Dennis Rodman has just returned from a “basketball diplomacy” mission with the most mysterious communist state in the world — North Korea. And just like that, he gushes with compliments for that country’s leader, Kim Jong Un.
“I love him. The guy is awesome. He was so honest.”
‘Threatens war with its nuclear power’
As much as we’d like to think the flamboyant Rodman has been successful in bridging the gap of hostility between his mother country and NoKor, we cannot erase the fact that the latter is home to a leader who threatens war with its nuclear power and starves citizens in prison camps.
Still, we have to give to “The Worm” for being able to get up close and personal with the young dictator without having to creep around. He just walked in with the Harlem Globetrotters and Vice magazine and voila! He beat the secret services to getting thisclose to Kim Jong Un. Isn’t that quite an achievement for a retired NBA champion?
In an interview with George Stephanopoulos on ABC News’ “This Week,” Rodman was seemingly apologetic when it came to his friendship with the young dictator.
“I don’t condone what he does, but as far as a person to person, he’s my friend” and then went on to the fetid well of moral equivalence to dismiss the prison camps and reports of mass murder as “just politics.”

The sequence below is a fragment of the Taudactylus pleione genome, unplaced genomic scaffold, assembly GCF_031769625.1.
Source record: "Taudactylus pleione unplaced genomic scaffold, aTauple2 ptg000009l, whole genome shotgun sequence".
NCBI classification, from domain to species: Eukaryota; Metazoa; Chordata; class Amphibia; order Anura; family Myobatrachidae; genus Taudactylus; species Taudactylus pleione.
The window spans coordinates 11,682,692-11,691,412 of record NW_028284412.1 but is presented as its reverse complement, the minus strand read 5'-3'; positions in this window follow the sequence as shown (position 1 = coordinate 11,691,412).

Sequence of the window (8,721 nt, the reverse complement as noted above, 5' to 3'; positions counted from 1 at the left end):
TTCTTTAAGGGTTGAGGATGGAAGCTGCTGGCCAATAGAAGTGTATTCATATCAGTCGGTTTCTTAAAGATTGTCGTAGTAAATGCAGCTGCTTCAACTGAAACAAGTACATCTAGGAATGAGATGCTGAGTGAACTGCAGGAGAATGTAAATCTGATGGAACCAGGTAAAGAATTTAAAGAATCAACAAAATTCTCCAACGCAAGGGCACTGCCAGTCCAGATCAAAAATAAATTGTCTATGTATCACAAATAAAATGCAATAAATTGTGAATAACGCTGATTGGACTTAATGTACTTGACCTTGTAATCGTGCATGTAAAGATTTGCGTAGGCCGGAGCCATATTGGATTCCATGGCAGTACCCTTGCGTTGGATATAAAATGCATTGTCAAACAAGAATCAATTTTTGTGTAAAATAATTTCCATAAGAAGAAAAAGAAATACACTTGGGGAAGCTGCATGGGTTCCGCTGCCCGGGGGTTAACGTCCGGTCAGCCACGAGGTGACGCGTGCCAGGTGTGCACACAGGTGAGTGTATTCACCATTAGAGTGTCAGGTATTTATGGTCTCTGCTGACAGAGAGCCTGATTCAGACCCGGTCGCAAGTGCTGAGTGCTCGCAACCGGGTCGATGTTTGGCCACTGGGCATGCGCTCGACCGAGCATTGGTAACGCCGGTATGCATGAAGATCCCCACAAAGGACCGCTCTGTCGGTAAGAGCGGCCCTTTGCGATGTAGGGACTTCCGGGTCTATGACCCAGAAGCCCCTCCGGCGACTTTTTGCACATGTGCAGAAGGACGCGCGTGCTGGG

They say Dennis Rodman was just the perfect candidate for that task. He alone can pull off this kind of stunt. And they say maybe his “diplomatic visit” can indeed forge a meeting ground for the U.S. and North Korea. He even dished out a “diplomatic advice” to President Barack Obama — that the president can start with basketball to establish a bond with NoKor. Would that be effective?
Despite all these reasonings, the boundary between diplomacy and hostility is still not quite clear. So, do you think “basketball diplomacy” is really possible between the U.S. and North Korea?
Image: NY Daily News